The automobile industry is in the midst of significant disruption. Technological advancements have driven legacy carmakers to begin new, innovative R&D, locking horns with new rivals in tech giants and even electronics firms in the race to develop next-gen mobility solutions.
This week Cruise introduced Origin, an electric shuttle bus built specifically for the ridesharing market. The company has taken a minimalist design which tears apart our century-long concepts of automobile fundamentals – there is no steering wheel, pedals, wing mirrors, windshield wipers, fuel tanks, and seats.
Passengers enter the self-driving vehicle through sliding subway cart-style doors, treated on the interior with spacious seats that face each other.
Origin will have a battery charge operating time of 24 hours. Throughout its lifecycle, it will be capable of running for at least one million miles, outperforming the average car by around five times, and stripping back on maintenance costs with much fewer moving parts.
But Cruise is just one of a number of firms not only developing self-driving technology, but targeting a new imagining of transport built on advanced ride-sharing propositions.
Uber has been developing and testing self-driving cars for several years, and has this week announced it will begin deploying its vehicles in Washington DC – albeit with human drivers for now – to begin collecting mapping data and capturing driving scenarios for Uber engineers to reproduce in simulation.
The firm said this would lay the foundation for real-world tests, adding: “While we are excited about the possibilities, we remain committed to ensuring that every mile we drive on public roads contributes safe and meaningful learnings to inform our development work.”
Last year, San Francisco-based Waymo – which has conducted self-driving taxi pilots – signed a deal with Renault and Nissan to develop autonomous vehicles for commercial use in France, Japan, and plans for deployment across Europe and Asia.
Renault separately commenced a public trial of autonomous shared car services which could be hailed my smartphone with about 100 users on the roads of Paris, hitting a milestone in the rollout of commercial self-driving vehicles.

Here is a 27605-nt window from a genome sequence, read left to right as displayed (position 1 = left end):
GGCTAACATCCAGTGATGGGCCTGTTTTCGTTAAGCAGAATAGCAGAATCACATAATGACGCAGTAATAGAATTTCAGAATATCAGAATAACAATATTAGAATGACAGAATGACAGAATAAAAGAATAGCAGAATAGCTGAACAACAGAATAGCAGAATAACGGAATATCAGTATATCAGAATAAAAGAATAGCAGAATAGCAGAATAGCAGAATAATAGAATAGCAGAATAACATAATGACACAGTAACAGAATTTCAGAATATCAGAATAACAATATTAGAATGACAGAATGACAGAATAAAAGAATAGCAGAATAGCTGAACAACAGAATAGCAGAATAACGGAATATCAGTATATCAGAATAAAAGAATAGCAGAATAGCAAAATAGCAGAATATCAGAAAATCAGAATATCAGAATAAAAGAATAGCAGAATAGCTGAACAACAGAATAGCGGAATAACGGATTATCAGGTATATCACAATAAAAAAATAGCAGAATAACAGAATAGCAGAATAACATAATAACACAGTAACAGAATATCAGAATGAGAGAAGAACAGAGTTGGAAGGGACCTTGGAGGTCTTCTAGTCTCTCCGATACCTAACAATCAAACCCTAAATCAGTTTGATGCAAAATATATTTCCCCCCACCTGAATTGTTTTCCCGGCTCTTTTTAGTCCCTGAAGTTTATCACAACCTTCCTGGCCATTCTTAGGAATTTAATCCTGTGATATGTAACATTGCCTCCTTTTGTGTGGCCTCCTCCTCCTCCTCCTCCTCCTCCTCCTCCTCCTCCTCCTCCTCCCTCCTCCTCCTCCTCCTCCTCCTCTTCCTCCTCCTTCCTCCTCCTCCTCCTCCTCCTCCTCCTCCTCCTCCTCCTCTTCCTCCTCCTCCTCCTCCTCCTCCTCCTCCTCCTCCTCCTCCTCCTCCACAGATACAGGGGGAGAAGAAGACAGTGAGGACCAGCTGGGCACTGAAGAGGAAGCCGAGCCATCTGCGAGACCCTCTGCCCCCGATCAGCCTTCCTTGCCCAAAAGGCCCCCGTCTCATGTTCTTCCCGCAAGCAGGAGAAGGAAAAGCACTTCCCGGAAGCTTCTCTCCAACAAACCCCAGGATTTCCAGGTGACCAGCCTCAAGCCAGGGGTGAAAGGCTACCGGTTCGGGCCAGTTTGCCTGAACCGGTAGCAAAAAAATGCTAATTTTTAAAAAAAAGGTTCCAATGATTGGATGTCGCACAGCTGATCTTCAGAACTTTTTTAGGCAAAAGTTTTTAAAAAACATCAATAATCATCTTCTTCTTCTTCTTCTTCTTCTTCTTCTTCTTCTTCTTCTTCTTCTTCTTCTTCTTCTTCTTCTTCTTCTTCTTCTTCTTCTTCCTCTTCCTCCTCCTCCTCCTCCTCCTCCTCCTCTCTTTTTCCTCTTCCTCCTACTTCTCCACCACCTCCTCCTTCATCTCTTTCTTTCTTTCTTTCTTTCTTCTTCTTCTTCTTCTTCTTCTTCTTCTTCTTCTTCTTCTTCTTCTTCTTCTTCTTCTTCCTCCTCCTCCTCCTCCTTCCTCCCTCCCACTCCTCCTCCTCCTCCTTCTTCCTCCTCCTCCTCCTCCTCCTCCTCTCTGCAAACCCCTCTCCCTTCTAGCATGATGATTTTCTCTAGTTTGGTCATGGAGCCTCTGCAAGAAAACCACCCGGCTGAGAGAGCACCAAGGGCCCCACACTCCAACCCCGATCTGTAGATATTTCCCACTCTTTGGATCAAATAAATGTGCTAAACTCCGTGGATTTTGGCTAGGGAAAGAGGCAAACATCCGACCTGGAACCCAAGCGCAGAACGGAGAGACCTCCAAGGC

Other notable achievements in the history of autonomous driving include a self-driving truck successful delivery of 40, 000 pounds of butter across the US in three days.
The success of the previous decade marks a turning point for the autonomous industry as the growing interests of key players in the market, and a healthy pump of investment, fuels the sector to go further. By 2023, the self-driving car market is predicted to generate global revenue of up to US$173 billion.
The development of autonomous vehicles will drive new growth area in ride-sharing, due to reduced production costs of autonomous vehicles and the emergence of new technologies to consolidate the infrastructure and support needed.
Though the plans for autonomous ride-sharing vehicles are a step ahead of autonomous vehicle technology itself, tech giants like Uber have the advantage of talented manpower and funding, while ride-sharing services will be the natural evolution of self-driving technology. Not everyone will need to buy their own autonomous car.
The autonomous vehicle industry has experienced steady and strong growth over the past years. Legacy car makers are shifting away from the traditional roles, exploring potential mergers and acquisitions to stay ahead in the automotive world.
By embracing new digital services and joining arms with industry disruptors, automakers are strengthening the links between relevance and innovation in autonomous vehicles.